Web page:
Historical Stock Chart
3 Months : From Jan 2020 to Apr 2020
By Benjamin Mullin and Joe Flint
Former HBO boss Richard Plepler is seeking to recruit Vice Media veteran Josh Tyrangiel to his new production company, Eden Productions, people familiar with the situation said, a move that would add an executive with news experience as his outfit prepares to make shows for Apple Inc.
Mr. Tyrangiel's role would include helping build the documentary wing of Eden Productions, which Mr. Plepler founded last year after stepping down as chief executive of AT&T Inc.'s HBO, the people said.
New York-based Eden Productions said earlier this year that it signed a five-year deal to produce content exclusively for Apple TV+, Apple's new streaming service.
Mr. Plepler and Mr. Tyrangiel haven't reached an agreement and talks could break down. The production portfolio of Eden Productions hasn't yet been fully defined, and it is possible Mr. Tyrangiel's role could change if he is hired, one of the people said.
Apple declined to comment.
Mr. Tyrangiel is a media veteran whose résumé includes awards for his work in print, digital and TV news. Until last year, he was the executive producer of "Vice News Tonight," a half-hour daily newscast produced by Vice Media LLC for HBO. In September, Vice Media said that "Vice News Tonight" won 10 Emmys and garnered 33 nominations during its nearly four-year run.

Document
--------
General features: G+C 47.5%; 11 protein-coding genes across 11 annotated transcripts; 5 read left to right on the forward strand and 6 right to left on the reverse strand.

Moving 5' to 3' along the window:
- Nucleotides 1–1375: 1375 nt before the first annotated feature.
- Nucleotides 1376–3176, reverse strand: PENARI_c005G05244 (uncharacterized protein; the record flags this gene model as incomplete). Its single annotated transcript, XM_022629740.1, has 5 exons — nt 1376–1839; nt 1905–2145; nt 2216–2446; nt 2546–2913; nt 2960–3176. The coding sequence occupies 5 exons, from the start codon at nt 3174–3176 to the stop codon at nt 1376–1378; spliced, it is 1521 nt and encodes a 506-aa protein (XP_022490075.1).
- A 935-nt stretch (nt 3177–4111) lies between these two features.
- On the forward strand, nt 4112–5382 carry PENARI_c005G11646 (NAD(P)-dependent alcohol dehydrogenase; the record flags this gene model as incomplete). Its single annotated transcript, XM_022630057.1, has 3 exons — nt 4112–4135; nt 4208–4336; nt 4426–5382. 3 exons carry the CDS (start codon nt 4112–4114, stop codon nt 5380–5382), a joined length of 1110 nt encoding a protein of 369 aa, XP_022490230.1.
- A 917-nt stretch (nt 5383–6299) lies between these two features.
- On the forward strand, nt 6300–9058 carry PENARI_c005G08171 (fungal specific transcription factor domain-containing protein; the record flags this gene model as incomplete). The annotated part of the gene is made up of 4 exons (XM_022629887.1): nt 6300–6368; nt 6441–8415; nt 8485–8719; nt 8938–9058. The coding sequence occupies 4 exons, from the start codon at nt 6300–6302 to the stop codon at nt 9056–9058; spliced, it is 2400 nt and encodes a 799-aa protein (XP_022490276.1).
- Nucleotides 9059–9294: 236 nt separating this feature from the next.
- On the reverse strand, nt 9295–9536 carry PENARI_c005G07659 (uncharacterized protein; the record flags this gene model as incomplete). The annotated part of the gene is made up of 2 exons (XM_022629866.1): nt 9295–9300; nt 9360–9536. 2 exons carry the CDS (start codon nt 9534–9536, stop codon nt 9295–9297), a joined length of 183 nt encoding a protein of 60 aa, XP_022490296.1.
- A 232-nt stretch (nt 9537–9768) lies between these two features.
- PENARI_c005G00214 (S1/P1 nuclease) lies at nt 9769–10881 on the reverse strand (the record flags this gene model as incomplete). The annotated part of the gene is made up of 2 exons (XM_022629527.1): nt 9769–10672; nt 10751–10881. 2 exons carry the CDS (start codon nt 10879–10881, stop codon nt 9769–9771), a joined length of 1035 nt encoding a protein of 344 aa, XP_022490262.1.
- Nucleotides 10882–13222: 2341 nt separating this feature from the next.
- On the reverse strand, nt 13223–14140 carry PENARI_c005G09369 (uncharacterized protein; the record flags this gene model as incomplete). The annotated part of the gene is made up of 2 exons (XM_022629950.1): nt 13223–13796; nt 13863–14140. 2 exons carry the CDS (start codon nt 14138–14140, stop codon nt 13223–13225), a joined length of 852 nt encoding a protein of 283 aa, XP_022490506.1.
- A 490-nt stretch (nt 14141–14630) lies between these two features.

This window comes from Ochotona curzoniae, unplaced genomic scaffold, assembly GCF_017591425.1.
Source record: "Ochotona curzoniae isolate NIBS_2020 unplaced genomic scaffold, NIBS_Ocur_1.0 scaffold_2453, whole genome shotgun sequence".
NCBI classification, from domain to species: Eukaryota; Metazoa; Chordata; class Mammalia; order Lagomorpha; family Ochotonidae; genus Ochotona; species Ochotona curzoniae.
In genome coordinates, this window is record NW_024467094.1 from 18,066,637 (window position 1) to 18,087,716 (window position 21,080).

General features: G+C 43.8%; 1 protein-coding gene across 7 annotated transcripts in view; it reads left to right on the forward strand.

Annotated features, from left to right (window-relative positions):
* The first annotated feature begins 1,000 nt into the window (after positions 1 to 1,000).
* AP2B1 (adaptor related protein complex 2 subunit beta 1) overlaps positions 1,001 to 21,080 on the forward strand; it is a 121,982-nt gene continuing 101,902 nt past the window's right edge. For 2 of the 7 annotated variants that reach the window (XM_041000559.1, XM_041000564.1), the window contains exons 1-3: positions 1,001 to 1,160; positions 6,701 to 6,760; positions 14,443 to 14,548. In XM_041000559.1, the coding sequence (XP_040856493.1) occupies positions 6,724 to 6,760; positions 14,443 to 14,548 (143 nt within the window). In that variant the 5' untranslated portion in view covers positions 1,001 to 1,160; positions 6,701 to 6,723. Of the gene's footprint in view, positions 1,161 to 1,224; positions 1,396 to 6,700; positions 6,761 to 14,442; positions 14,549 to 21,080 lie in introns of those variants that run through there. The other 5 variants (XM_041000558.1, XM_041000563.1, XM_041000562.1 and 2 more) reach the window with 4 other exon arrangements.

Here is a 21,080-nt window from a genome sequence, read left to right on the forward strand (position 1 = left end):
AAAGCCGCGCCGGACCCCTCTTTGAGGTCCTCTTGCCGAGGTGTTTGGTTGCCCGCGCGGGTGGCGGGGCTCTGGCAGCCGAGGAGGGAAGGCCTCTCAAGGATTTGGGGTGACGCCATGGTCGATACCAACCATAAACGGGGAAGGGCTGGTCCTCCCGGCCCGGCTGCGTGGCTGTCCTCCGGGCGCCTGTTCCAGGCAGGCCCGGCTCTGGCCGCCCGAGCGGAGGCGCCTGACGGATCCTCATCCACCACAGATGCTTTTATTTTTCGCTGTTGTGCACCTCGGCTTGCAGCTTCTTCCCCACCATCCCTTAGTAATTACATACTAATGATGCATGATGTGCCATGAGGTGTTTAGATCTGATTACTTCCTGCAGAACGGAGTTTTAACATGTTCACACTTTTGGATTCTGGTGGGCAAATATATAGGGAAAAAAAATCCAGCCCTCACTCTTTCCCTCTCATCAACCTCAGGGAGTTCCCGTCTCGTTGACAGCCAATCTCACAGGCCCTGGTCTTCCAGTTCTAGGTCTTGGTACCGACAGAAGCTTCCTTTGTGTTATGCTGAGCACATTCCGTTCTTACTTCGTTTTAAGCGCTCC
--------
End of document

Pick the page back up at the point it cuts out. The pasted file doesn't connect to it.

HBO canceled "Vice News Tonight" last year. Vice Media is putting a version of the show on Viceland, a network it jointly owns with A&E Networks.
Mr. Plepler left HBO last year after a long career at the cable network, including a six-year stint in the top job. He played a major role in such programming successes as the shows "Game of Thrones" and "Veep." On his watch, HBO launched its foray into direct-to-consumer streaming. As a key producer for Apple, he will be competing against a raft of streaming services, including Netflix Inc., Amazon.com Inc., Walt Disney Co.'s Disney+ and AT&T's forthcoming HBO Max, among others.
Apple TV+ -- which costs $4.99 a month, but comes free for a year with new Apple devices -- has a slim roster of programming compared to its rivals. It has focused on high end, pricey productions thus far. Its first batch of shows includes "The Morning Show," starring Jennifer Aniston and Reese Witherspoon, and space drama "For All Mankind."
Apple hired industry veteran Molly Thompson last year as head of documentaries. The company's early programming plans include several documentaries such as "The Elephant Queen," about an elephant leading her herd across Africa, and "Visible: Out on Television," a five-part series that delves into the history of the LGBTQ movement through TV.
Mr. Tyrangiel had a high-profile brush with Apple Chief Executive Tim Cook earlier in his career. Mr. Cook announced he was gay in a first-person essay written for Bloomberg Businessweek, a story he pitched to Mr. Tyrangiel in 2014 when he was the top editor of that publication. Before joining Bloomberg LP, Mr. Tyrangiel was deputy managing editor of Time magazine.
Tripp Mickle contributed to this article.
(END) Dow Jones Newswires
January 31, 2020 15:07 ET (20:07 GMT)
Copyright (c) 2020 Dow Jones & Company, Inc.